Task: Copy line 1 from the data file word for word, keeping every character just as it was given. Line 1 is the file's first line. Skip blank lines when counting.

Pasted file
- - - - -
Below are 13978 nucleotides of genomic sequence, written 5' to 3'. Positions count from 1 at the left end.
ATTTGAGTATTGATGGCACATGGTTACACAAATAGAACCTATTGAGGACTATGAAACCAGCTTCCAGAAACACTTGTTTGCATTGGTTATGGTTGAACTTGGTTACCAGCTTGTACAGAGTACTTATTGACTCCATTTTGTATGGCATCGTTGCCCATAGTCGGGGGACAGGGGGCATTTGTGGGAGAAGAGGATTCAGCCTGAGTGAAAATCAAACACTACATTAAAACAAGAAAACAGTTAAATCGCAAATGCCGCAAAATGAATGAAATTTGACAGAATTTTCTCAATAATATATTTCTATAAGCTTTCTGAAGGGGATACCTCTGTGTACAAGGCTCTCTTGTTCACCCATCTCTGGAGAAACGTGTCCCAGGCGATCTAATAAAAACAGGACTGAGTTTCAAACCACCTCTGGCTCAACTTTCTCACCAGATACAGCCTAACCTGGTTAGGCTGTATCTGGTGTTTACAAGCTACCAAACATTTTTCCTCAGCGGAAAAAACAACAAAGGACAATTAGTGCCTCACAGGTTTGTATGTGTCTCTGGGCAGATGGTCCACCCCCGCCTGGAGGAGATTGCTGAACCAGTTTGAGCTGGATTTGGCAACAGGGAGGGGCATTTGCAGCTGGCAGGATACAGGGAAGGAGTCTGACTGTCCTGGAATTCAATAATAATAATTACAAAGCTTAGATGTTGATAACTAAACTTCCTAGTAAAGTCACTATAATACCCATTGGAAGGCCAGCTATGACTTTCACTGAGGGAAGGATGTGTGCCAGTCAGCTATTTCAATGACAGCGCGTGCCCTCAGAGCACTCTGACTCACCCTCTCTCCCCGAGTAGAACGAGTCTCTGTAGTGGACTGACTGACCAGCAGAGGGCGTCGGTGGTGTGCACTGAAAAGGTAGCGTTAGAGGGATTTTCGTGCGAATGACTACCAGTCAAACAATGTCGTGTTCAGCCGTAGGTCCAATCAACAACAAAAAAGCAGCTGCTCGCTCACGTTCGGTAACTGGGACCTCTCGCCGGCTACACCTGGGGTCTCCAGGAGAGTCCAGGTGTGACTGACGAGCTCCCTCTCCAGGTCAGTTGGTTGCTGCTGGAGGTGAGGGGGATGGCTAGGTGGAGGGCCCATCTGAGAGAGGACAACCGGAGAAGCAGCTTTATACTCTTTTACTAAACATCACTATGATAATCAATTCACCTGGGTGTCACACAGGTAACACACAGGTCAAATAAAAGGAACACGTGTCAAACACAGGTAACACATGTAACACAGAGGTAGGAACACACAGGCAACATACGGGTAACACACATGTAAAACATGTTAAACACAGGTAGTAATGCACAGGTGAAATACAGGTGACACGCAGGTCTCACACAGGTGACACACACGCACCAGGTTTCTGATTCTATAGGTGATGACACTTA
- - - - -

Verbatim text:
Below are 13978 nucleotides of genomic sequence, written 5' to 3'. Positions count from 1 at the left end.